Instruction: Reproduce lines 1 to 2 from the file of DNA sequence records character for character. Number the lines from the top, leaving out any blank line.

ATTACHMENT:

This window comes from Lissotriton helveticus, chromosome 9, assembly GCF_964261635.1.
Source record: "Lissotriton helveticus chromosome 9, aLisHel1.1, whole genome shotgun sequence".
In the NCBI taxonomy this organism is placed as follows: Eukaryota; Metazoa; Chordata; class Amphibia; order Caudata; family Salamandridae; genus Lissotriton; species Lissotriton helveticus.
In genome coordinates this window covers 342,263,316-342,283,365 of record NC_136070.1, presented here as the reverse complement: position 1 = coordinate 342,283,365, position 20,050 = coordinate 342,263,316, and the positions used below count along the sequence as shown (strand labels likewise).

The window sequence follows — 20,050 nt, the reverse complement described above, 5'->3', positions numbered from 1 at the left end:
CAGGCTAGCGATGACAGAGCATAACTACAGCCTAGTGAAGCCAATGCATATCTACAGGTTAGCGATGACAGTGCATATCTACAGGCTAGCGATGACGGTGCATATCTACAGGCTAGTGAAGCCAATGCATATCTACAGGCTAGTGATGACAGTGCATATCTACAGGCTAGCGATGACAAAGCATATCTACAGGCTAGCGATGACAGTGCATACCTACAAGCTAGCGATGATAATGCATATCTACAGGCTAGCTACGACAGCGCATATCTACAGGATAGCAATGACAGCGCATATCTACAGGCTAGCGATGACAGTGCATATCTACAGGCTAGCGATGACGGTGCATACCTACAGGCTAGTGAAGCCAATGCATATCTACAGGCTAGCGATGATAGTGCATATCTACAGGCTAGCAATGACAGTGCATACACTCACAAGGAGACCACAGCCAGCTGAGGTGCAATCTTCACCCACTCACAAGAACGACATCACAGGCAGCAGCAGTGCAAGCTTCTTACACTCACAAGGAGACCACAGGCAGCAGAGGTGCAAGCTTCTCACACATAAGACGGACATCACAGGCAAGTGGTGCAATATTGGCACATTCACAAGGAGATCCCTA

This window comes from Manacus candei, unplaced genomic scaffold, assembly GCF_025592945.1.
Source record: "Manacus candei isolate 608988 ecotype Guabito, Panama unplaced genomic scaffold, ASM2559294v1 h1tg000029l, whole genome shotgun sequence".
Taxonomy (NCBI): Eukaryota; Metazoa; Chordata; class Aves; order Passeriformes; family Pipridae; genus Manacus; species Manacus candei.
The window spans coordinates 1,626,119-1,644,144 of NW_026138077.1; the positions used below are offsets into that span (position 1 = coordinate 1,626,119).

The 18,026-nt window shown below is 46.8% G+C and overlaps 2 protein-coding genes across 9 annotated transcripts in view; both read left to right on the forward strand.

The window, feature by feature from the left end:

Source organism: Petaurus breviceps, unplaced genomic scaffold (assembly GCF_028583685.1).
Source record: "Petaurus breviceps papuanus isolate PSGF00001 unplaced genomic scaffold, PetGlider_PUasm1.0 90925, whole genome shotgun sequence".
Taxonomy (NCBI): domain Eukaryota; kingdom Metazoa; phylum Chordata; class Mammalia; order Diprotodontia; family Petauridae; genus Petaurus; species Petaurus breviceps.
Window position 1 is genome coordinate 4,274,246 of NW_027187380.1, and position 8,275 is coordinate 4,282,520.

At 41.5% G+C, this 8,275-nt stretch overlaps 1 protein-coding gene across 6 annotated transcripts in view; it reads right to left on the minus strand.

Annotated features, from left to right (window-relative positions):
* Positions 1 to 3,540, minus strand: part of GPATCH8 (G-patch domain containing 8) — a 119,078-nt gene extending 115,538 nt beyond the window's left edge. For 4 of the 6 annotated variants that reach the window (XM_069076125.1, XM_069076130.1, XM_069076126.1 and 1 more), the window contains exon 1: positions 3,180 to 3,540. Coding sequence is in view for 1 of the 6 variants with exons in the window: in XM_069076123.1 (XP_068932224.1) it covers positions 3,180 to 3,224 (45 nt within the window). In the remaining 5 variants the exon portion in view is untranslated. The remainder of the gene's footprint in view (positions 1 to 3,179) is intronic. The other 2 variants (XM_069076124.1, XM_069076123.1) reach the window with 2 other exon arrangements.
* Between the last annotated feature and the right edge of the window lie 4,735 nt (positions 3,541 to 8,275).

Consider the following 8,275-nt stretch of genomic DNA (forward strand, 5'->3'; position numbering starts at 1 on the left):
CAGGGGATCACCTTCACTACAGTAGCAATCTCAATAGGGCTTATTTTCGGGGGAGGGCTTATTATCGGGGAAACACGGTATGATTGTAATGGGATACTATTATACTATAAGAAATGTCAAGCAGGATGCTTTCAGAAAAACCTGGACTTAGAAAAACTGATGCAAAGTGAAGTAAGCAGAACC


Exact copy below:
This window comes from Lissotriton helveticus, chromosome 9, assembly GCF_964261635.1.
Source record: "Lissotriton helveticus chromosome 9, aLisHel1.1, whole genome shotgun sequence".